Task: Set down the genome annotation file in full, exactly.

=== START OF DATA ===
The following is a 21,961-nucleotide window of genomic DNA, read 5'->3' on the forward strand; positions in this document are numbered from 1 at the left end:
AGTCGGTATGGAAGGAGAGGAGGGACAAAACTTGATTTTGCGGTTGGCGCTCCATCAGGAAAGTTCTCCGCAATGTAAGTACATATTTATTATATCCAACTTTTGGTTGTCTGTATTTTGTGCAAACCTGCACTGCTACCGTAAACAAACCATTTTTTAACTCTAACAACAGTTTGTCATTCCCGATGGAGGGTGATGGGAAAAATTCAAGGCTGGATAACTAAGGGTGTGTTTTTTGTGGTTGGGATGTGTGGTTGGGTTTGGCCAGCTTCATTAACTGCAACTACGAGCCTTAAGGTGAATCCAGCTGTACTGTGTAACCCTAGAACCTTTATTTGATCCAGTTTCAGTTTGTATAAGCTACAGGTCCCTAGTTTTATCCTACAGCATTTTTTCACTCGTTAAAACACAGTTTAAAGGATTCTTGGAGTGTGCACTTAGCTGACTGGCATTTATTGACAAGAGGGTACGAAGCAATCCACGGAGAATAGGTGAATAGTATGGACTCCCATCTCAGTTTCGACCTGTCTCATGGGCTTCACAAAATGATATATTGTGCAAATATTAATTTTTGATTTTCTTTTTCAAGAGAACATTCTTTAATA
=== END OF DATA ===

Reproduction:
The following is a 21,961-nucleotide window of genomic DNA, read 5'->3' on the forward strand; positions in this document are numbered from 1 at the left end:
AGTCGGTATGGAAGGAGAGGAGGGACAAAACTTGATTTTGCGGTTGGCGCTCCATCAGGAAAGTTCTCCGCAATGTAAGTACATATTTATTATATCCAACTTTTGGTTGTCTGTATTTTGTGCAAACCTGCACTGCTACCGTAAACAAACCATTTTTTAACTCTAACAACAGTTTGTCATTCCCGATGGAGGGTGATGGGAAAAATTCAAGGCTGGATAACTAAGGGTGTGTTTTTTGTGGTTGGGATGTGTGGTTGGGTTTGGCCAGCTTCATTAACTGCAACTACGAGCCTTAAGGTGAATCCAGCTGTACTGTGTAACCCTAGAACCTTTATTTGATCCAGTTTCAGTTTGTATAAGCTACAGGTCCCTAGTTTTATCCTACAGCATTTTTTCACTCGTTAAAACACAGTTTAAAGGATTCTTGGAGTGTGCACTTAGCTGACTGGCATTTATTGACAAGAGGGTACGAAGCAATCCACGGAGAATAGGTGAATAGTATGGACTCCCATCTCAGTTTCGACCTGTCTCATGGGCTTCACAAAATGATATATTGTGCAAATATTAATTTTTGATTTTCTTTTTCAAGAGAACATTCTTTAATA